Our corporation tax system is broken. Here’s how to fix it

Image: HM Treasury, CC BY-NC-ND 2.0

“We are all in this together” was the familiar refrain used by former Chancellor George Osborne. If we want to pay down the public debt, we must all bear some of the burden for tax rises and spending cuts. After it was announced this week that the target for reducing the deficit had been reached, Mr Osborne announced triumphantly that “we got there in the end”.

It is, however, not at all clear who Osborne is referring to when he says “we”.

The enlarged deficit in 2009-10 was created by the slump in output that followed the global financial crisis, and the spending required to get us out of it. It was the decision to bail out the banks which added £1.5 trillion to the national debt — not overgenerous public spending by the previous Labour Government.

And yet, those people who rely most heavily on our public services have been the ones to bear most of the cost. Our schools have seen almost £3 billion worth of cuts since 2015. Local councils will see their funding fall by 77 per cent by 2020 versus 2015. The NHS funding gap stands to reach a staggering £30 billion by 2020.

Meanwhile, successive Conservative governments have reduced the rate of corporation tax from 30% in 2005/06 to just 19% today. This is the lowest rate in the G7, and one of the lowest rates among the 35 countries of the OECD. Astonishingly, a further reduction to 17% is still planned before the end of this Parliament.

These changes have seen revenues from corporation tax fall from 3.5% GDP in 2005/06, to just 2.6% today. At the same time, it has become increasingly easy for multinational companies to shift their profits to low-tax jurisdictions in order to avoid paying tax in the UK altogether.

Today, nearly half of all children in London, Birmingham, and Manchester live in poverty, whilst UK-based corporations enjoy some of the lowest tax rates in the developed world. So much for “we’re all in it together”.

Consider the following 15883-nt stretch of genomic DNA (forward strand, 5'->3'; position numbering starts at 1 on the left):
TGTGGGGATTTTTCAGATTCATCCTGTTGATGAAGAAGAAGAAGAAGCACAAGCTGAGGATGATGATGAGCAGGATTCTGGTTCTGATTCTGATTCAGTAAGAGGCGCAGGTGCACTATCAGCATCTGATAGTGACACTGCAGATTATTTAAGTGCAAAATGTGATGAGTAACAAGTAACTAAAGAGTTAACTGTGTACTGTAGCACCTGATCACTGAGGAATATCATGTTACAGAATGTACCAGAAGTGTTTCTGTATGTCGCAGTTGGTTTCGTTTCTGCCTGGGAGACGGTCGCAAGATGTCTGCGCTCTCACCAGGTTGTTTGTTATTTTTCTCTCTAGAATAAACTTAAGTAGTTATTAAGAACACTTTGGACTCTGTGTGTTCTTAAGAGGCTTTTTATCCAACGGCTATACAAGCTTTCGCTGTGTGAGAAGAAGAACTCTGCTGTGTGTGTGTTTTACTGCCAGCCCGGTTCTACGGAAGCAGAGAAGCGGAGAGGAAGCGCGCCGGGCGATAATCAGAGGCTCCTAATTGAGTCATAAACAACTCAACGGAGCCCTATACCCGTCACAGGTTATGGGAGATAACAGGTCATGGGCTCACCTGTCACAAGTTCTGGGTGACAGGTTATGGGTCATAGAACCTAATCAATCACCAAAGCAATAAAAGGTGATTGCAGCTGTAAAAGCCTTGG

It is in this context that the IPPR has released a new report calling for a fundamental rethink of the system of corporate taxation in the UK.

First, we are proposing an increase in corporation tax from 19% to 24%. We argue that the revenues from this should be used to reduce taxes on workers by reducing employers’ national insurance contributions from 13.8% to 11.8%.

Taxes on profits are more likely to be borne by the people who own a company, whilst taxes on payrolls are more likely to be borne by workers themselves. So reductions in corporation tax have benefited shareholders at the expense of workers, who have yet to see their wages recover to pre-crisis levels. This imbalance has also had important distributive effects between companies, raising the tax burden of less profitable, higher-employment companies, and reducing that of more profitable ones.

Second, we propose the introduction of a new tax designed to prevent multinational tax avoidance. Our ‘Alternative Minimum Corporation Tax’ (AMCT) would link a company’s tax liability to its sales or turnover in the UK, to ensure that firms were not able to avoid taxes by shifting their profits to low-tax jurisdictions.